She encouraged any college student currently looking for an edge in the journalism market to look deeper into the importance of 360° audio as VR develops as a medium.

"If I were a student looking for some specialty, 360° audio is so fascinating and very much in demand right now," she said.

Fareed Mostoufi, Pulitzer Center Senior Education Manager, introduced the multifaceted "Fractured Lands" educational outreach.

Mostoufi said that professors at the secondary and university levels were already using the article to teach units about the recent history of the Middle East and stressed the importance of "getting [students] to ask what the storyteller's role is in telling this story."

In response to a question regarding how he looks at the ethnic nationalism present in the Arab world going forward, Anderson told a story about his reporting:

"I remember having this kind of epiphany. I had been traveling around with this Jordanian man for four or five days in Jordan. He was very well educated, and very progressive. He had this genuine love of King Abdullah of Jordan, and anytime Abdullah was mentioned his eyes would light up. So I asked him, 'Why do you love Abdullah so much?' He said, 'because he's made Jordan the most Western country in the Arab world.'"

"So one night we got to talking," Anderson continued, "and we got to talking about tribal divisions in the Arab world, and in this kind of abashed way he said, 'I'm not at all proud of this, but if it ever came to a conflict between my family and my tribe against the king, of course I would choose my family.'"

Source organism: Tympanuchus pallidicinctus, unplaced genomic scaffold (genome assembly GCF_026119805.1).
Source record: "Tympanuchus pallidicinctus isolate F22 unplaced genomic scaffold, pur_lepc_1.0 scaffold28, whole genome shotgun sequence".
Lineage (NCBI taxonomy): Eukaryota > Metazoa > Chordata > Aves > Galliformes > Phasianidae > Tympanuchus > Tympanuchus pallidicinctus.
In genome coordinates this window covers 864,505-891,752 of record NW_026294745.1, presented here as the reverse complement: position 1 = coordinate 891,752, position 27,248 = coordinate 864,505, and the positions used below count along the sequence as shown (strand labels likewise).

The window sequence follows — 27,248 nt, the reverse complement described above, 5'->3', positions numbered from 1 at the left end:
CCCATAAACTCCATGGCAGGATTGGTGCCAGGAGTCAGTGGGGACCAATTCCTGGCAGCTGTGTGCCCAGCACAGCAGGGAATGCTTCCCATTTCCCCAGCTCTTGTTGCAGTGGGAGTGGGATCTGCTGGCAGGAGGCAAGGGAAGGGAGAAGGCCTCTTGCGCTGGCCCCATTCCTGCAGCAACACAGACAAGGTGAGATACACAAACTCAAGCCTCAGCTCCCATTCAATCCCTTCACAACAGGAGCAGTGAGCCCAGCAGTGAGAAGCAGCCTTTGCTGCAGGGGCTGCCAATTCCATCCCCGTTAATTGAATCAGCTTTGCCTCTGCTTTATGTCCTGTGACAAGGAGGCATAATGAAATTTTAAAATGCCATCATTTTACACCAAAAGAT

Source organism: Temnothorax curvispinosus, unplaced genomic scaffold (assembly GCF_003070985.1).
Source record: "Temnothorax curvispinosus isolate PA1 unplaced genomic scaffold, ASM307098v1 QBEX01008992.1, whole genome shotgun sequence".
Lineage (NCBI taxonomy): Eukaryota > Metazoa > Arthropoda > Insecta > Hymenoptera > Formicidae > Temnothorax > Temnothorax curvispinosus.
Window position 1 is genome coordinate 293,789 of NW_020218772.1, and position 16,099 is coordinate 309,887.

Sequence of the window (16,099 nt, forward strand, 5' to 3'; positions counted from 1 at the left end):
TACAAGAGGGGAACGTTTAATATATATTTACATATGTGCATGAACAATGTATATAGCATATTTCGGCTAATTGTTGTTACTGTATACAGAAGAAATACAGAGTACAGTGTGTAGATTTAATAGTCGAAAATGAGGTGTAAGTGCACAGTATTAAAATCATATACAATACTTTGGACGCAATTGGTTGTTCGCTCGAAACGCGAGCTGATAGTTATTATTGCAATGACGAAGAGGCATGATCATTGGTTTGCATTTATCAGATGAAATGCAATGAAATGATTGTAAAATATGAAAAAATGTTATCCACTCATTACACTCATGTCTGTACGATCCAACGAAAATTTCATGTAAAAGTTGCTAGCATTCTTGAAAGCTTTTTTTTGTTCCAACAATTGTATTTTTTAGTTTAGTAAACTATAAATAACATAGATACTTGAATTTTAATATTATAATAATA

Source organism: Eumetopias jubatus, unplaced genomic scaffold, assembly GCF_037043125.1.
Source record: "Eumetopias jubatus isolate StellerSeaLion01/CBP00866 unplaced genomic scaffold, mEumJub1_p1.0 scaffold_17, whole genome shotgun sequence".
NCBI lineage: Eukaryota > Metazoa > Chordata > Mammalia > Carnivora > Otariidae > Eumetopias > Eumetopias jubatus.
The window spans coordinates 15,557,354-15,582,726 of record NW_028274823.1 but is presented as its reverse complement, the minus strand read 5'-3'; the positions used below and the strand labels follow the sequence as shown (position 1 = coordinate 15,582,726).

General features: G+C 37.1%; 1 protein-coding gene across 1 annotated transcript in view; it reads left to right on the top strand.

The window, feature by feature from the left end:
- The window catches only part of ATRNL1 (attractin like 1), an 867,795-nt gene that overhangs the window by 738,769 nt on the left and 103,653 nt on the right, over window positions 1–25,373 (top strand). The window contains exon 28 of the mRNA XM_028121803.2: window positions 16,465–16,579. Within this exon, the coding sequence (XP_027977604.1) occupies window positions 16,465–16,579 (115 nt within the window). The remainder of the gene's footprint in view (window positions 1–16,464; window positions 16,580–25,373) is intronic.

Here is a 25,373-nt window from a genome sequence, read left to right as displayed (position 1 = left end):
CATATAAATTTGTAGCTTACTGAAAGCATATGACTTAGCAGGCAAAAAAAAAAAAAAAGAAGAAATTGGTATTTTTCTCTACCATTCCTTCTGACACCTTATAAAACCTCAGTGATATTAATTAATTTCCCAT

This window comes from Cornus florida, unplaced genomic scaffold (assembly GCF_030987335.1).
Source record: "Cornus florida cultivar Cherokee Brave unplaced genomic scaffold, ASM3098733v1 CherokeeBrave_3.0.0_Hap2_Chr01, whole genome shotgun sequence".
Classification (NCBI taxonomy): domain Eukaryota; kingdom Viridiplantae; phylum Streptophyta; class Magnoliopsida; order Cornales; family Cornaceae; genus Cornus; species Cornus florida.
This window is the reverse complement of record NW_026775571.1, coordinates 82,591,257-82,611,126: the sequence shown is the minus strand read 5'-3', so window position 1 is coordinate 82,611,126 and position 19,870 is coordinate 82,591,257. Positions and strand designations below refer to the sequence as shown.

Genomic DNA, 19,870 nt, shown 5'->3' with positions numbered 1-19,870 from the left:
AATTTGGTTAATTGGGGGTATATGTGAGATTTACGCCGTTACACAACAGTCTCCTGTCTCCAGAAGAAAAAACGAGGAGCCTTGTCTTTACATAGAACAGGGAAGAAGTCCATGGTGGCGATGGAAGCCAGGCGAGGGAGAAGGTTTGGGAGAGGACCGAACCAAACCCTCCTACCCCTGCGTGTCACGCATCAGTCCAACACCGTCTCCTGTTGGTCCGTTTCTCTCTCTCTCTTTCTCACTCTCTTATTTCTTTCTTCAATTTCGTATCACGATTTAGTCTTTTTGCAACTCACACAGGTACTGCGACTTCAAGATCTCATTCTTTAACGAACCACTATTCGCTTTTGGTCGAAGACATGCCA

"It was amazing to me that even in Jordan, the most westernized country in the Arab world, this was still the people's primary allegiance—even for a man who loved the king of Jordan. So when you have countries ripping apart like a Libya and Iraq this is what it naturally reverts to. Looking down the road, this is why I'm rather pessimistic. I just see a further fracturing. I just have a very hard time seeing these countries being put back together," Anderson said.

The audience of nearly 230 people at Columbia included teachers and students from the New York City Lab School and the Science Leadership Academy of Philadelphia. Both are using the Pulitzer Center's Lesson Builder to make "Fractured Lands" part of the curriculum this fall.

Jon Sawyer, Pulitzer Center executive director, noted that the collaboration on "Fractured Lands" was a direct result of the Center's Catalyst Fund, a $1 million initiative aimed at fostering strategic relationships with major news outlets in support of multimedia reporting. The initiative began with support from the John D. and Catherine T. MacArthur Foundation, the Kendeda Fund, and individual donors to the Pulitzer Center.

"'Fractured Lands' represents our largest single grant for a reporting project," Sawyer said. He emphasized that "Fractured Lands" is a testament to the Pulitzer Center's mission of supporting public-good journalism and educational outreach, with the aim of reaching the largest possible audience on big issues that affect us all.